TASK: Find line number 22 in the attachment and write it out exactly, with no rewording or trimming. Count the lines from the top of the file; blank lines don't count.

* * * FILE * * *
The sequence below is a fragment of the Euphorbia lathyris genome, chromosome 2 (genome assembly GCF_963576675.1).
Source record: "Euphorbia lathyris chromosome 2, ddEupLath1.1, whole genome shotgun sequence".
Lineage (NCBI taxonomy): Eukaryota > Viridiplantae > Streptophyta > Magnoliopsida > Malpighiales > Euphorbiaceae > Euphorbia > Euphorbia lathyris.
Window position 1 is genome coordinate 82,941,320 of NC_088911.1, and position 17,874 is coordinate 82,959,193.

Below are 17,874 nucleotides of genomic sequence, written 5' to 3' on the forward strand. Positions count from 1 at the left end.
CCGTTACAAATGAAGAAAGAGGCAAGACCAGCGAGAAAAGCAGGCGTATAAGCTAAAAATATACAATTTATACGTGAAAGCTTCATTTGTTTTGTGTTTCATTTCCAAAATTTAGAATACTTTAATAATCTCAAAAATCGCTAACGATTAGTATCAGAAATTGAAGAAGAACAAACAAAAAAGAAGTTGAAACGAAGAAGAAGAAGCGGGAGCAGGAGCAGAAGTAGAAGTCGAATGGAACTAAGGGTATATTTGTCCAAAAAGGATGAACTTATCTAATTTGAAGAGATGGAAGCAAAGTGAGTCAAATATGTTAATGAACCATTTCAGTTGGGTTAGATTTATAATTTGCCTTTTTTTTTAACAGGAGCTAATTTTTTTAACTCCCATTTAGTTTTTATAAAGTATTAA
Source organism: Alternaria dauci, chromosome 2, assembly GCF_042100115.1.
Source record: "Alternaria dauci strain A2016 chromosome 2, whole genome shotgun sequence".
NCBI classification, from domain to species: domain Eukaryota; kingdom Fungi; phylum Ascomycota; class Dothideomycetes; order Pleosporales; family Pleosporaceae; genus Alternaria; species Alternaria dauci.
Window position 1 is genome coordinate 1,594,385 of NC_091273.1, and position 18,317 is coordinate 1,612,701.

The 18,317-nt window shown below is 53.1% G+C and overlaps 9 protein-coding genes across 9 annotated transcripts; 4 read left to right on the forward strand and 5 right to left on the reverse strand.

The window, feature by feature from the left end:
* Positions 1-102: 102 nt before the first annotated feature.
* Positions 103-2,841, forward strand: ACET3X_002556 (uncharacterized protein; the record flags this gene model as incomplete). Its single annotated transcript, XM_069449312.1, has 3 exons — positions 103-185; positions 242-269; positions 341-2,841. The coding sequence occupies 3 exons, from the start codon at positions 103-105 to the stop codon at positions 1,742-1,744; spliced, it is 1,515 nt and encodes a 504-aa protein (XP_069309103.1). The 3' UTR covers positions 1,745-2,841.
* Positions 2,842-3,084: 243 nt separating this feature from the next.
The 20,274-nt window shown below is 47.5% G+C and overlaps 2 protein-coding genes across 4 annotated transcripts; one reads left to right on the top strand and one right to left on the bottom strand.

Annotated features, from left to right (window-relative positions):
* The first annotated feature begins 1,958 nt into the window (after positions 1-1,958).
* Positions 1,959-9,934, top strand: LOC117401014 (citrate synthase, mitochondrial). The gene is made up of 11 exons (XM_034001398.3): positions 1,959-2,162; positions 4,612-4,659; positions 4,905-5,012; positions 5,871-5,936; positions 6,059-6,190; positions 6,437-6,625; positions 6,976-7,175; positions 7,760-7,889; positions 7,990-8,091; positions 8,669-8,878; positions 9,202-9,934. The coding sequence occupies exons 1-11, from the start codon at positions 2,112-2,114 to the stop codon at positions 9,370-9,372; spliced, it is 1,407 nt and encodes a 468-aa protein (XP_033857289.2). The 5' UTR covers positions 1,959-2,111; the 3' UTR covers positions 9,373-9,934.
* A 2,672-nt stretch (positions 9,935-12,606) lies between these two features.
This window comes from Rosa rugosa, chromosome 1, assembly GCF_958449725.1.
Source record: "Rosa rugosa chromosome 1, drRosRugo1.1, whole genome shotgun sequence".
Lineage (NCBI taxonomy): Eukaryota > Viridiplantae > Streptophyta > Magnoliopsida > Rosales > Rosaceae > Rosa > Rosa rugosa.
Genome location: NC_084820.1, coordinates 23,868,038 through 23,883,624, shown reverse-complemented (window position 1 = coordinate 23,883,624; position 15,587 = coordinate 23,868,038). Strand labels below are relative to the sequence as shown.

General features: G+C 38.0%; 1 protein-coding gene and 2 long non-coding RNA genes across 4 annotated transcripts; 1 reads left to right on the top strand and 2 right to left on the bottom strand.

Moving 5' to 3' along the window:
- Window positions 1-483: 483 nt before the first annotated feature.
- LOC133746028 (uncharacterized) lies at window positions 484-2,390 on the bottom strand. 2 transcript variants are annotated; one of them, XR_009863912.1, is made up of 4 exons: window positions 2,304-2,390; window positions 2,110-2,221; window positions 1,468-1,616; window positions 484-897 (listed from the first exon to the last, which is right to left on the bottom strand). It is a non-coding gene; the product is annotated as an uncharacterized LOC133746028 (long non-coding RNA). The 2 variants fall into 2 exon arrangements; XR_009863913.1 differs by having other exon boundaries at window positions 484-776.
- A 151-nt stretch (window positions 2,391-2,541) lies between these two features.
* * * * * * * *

Source record: "Rosa rugosa chromosome 1, drRosRugo1.1, whole genome shotgun sequence".